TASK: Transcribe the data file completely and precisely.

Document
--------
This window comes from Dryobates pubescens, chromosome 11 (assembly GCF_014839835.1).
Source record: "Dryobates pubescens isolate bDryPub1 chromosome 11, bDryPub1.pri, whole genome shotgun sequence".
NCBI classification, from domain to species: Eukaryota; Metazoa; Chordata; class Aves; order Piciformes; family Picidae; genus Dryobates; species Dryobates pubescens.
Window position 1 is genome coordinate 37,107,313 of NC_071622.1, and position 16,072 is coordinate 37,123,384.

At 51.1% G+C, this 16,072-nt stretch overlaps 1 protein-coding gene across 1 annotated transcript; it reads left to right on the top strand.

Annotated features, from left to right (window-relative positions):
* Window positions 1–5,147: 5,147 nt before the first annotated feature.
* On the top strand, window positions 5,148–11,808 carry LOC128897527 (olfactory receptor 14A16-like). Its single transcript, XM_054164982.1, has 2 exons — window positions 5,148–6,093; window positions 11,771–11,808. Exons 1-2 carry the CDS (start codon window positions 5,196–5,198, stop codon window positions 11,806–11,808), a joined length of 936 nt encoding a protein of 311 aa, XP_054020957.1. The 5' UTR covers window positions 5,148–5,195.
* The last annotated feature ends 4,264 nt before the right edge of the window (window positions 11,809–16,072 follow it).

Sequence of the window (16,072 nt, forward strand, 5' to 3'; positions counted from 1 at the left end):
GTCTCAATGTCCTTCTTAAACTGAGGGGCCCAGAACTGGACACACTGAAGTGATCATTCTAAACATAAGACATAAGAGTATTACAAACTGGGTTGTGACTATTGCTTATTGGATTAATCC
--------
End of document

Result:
This window comes from Dryobates pubescens, chromosome 11 (assembly GCF_014839835.1).
Source record: "Dryobates pubescens isolate bDryPub1 chromosome 11, bDryPub1.pri, whole genome shotgun sequence".
NCBI classification, from domain to species: Eukaryota; Metazoa; Chordata; class Aves; order Piciformes; family Picidae; genus Dryobates; species Dryobates pubescens.
Window position 1 is genome coordinate 37,107,313 of NC_071622.1, and position 16,072 is coordinate 37,123,384.

At 51.1% G+C, this 16,072-nt stretch overlaps 1 protein-coding gene across 1 annotated transcript; it reads left to right on the top strand.

Annotated features, from left to right (window-relative positions):
* Window positions 1–5,147: 5,147 nt before the first annotated feature.
* On the top strand, window positions 5,148–11,808 carry LOC128897527 (olfactory receptor 14A16-like). Its single transcript, XM_054164982.1, has 2 exons — window positions 5,148–6,093; window positions 11,771–11,808. Exons 1-2 carry the CDS (start codon window positions 5,196–5,198, stop codon window positions 11,806–11,808), a joined length of 936 nt encoding a protein of 311 aa, XP_054020957.1. The 5' UTR covers window positions 5,148–5,195.
* The last annotated feature ends 4,264 nt before the right edge of the window (window positions 11,809–16,072 follow it).

Sequence of the window (16,072 nt, forward strand, 5' to 3'; positions counted from 1 at the left end):
GTCTCAATGTCCTTCTTAAACTGAGGGGCCCAGAACTGGACACACTGAAGTGATCATTCTAAACATAAGACATAAGAGTATTACAAACTGGGTTGTGACTATTGCTTATTGGATTAATCC